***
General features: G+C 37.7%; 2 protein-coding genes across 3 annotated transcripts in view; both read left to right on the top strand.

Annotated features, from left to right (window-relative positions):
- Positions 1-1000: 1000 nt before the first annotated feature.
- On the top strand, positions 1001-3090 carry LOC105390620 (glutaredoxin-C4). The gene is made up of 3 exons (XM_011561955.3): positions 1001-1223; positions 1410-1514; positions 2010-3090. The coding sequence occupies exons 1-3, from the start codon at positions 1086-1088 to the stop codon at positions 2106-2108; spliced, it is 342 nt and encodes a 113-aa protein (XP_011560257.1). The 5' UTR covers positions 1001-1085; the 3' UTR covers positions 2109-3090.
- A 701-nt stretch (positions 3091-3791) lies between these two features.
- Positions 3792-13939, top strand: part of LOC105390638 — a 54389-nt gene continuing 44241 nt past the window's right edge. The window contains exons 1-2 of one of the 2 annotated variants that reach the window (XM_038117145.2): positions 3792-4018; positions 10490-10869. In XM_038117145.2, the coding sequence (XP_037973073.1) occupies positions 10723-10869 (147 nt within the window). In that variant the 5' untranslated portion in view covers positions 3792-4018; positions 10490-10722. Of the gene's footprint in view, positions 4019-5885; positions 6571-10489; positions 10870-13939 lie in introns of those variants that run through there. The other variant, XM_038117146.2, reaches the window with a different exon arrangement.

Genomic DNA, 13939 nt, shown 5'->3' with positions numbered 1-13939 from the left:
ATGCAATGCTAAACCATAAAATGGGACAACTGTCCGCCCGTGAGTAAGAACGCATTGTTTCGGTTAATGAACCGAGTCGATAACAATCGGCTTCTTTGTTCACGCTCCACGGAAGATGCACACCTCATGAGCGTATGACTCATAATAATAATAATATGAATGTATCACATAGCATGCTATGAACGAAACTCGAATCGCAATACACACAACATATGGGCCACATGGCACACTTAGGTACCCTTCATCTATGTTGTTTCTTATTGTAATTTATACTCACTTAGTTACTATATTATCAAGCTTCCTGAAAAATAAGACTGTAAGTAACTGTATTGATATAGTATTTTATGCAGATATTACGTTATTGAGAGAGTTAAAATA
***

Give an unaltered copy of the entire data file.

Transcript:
General features: G+C 37.7%; 2 protein-coding genes across 3 annotated transcripts in view; both read left to right on the top strand.

Annotated features, from left to right (window-relative positions):
- Positions 1-1000: 1000 nt before the first annotated feature.
- On the top strand, positions 1001-3090 carry LOC105390620 (glutaredoxin-C4). The gene is made up of 3 exons (XM_011561955.3): positions 1001-1223; positions 1410-1514; positions 2010-3090. The coding sequence occupies exons 1-3, from the start codon at positions 1086-1088 to the stop codon at positions 2106-2108; spliced, it is 342 nt and encodes a 113-aa protein (XP_011560257.1). The 5' UTR covers positions 1001-1085; the 3' UTR covers positions 2109-3090.
- A 701-nt stretch (positions 3091-3791) lies between these two features.
- Positions 3792-13939, top strand: part of LOC105390638 — a 54389-nt gene continuing 44241 nt past the window's right edge. The window contains exons 1-2 of one of the 2 annotated variants that reach the window (XM_038117145.2): positions 3792-4018; positions 10490-10869. In XM_038117145.2, the coding sequence (XP_037973073.1) occupies positions 10723-10869 (147 nt within the window). In that variant the 5' untranslated portion in view covers positions 3792-4018; positions 10490-10722. Of the gene's footprint in view, positions 4019-5885; positions 6571-10489; positions 10870-13939 lie in introns of those variants that run through there. The other variant, XM_038117146.2, reaches the window with a different exon arrangement.

Genomic DNA, 13939 nt, shown 5'->3' with positions numbered 1-13939 from the left:
ATGCAATGCTAAACCATAAAATGGGACAACTGTCCGCCCGTGAGTAAGAACGCATTGTTTCGGTTAATGAACCGAGTCGATAACAATCGGCTTCTTTGTTCACGCTCCACGGAAGATGCACACCTCATGAGCGTATGACTCATAATAATAATAATATGAATGTATCACATAGCATGCTATGAACGAAACTCGAATCGCAATACACACAACATATGGGCCACATGGCACACTTAGGTACCCTTCATCTATGTTGTTTCTTATTGTAATTTATACTCACTTAGTTACTATATTATCAAGCTTCCTGAAAAATAAGACTGTAAGTAACTGTATTGATATAGTATTTTATGCAGATATTACGTTATTGAGAGAGTTAAAATA